Elise Hu

Elise Hu is an award-winning correspondent assigned to NPR's newest international bureau, in Seoul, South Korea. She's responsible for covering geopolitics, business and life in both Koreas and Japan. She previously covered the intersection of technology and culture for the network's on-air, online and multimedia platforms.

Hu joined NPR in 2011 to coordinate the digital development and editorial vision for the StateImpact network, a state government reporting project focused on member stations.

Before joining NPR, she was one of the founding reporters at The Texas Tribune, a non-profit digital news startup devoted to politics and public policy. While at the Tribune, Hu oversaw television partnerships and multimedia projects; contributed to The New York Times' expanded Texas coverage and pushed for editorial innovation across platforms.

An honors graduate of the University of Missouri-Columbia's School of Journalism, she previously worked as the state political reporter for KVUE-TV in Austin, WYFF-TV in Greenville, SC, and reported from Asia for the Taipei Times.

Her work has earned a Gannett Foundation Award for Innovation in Watchdog Journalism, a National Edward R. Murrow award for best online video, beat reporting awards from the Texas Associated Press and The Austin Chronicle once dubiously named her the "Best TV Reporter Who Can Write."

Outside of work, Hu has taught digital journalism at Northwestern University and Georgetown University's journalism schools and serves as a guest co-host for TWIT.tv's program, Tech News Today. She's also an adviser to the John S. and James L. Knight Foundation, where she keeps up with emerging media and technology as a panelist for the Knight News Challenge.

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9:20am

Sat April 18, 2015
The Two-Way

Heavy Police Presence At Ferry Demonstrations Bring Seoul To A Halt

Originally published on Sat April 18, 2015 1:08 pm

Riot police at the entrance to a subway station in central Seoul.
Elise Hu NPR

A weekend of planned vigils and marches to mark the one-year anniversary of the deadly Sewol ferry sinking in South Korea has turned into tense clashes between demonstrators and police.

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11:38am

Wed April 15, 2015
Parallels

A Year After Ferry Disaster, South Koreans Await Answers

Originally published on Thu April 16, 2015 5:39 am

Relatives of victims of the Sewol ferry accident stand before a banner featuring victim photos during a protest. More than 300 people, most of them high school students, died in the accident. Nine people remain missing.
Ed Jones AFP/Getty Images

3:34am

Wed April 15, 2015
Parallels

The All-Work, No-Play Culture Of South Korean Education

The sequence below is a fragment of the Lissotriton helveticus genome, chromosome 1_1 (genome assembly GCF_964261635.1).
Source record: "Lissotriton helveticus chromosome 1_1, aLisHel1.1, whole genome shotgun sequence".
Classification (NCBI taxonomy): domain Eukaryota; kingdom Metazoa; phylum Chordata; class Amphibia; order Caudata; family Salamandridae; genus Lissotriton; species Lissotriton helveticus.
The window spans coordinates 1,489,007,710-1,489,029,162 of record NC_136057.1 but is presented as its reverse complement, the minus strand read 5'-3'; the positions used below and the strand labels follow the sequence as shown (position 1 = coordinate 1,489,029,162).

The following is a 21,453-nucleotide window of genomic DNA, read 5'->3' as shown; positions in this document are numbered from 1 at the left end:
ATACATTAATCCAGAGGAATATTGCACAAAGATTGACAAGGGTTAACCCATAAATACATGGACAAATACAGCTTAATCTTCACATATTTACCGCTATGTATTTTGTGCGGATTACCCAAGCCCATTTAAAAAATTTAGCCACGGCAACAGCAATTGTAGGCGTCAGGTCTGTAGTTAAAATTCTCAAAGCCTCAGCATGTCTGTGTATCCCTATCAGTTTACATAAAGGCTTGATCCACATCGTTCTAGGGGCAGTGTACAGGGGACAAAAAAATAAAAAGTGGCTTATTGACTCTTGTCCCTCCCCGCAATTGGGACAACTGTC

Originally published on Wed April 15, 2015 3:39 pm

Students take the annual College Scholastic Ability Test, or college entrance exam, at a high school in Seoul last November. Students face enormous pressure to do well on the test and get into a top university. Airplanes are grounded on the day of the test so they won't disturb the students.
Ed Jones AFP/Getty Images

In South Korea, grim stories of teen suicide come at a regular clip. Recently, two 16-year-old girls in the city of Daejeon jumped to their deaths, leaving a note saying, "We hate school."

It's just one tragedy in a country where suicide is the leading cause of death among teens, and 11- to 15-year-olds report the highest amount of stress out of 30 developed nations.

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12:22pm

Fri April 10, 2015
Parallels

A Forgotten Generation: Half Of South Korea's Elderly Live In Poverty

Originally published on Mon April 13, 2015 12:50 am

Koreans — many of them elderly — line up to receive 500 won, or about 50 cents, from Shin Banpo Church in southern Seoul. Each week, organizers say, a few hundred seniors show up at each church that offers the service, and the line starts hours in advance.
Elise Hu NPR

South Korea may be known for its high-tech advances, luxury skin care products and rapid economic rise, but these days, the generation largely responsible for all that growth isn't faring so well. South Korea has the worst senior poverty rate among developed nations, and the options for seniors are slim.

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9:37am

Tue April 7, 2015
Parallels

Pew: Japan And U.S. Respect Each Other And Distrust China

Originally published on Tue April 7, 2015 6:55 pm

Responses when Japanese were asked, "Which of these characteristics do you associate with American people?"
Pew Research Center

This year, the U.S. and Japan mark the 70th anniversary of the end of World War II, a bitter time that left deep wounds. In the 1980s, Japan and U.S. were at times economic adversaries, caught up in bilateral trade disputes.

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3:36am

Tue March 24, 2015
The Salt

Koreans Have An Insatiable Appetite For Watching Strangers Binge Eat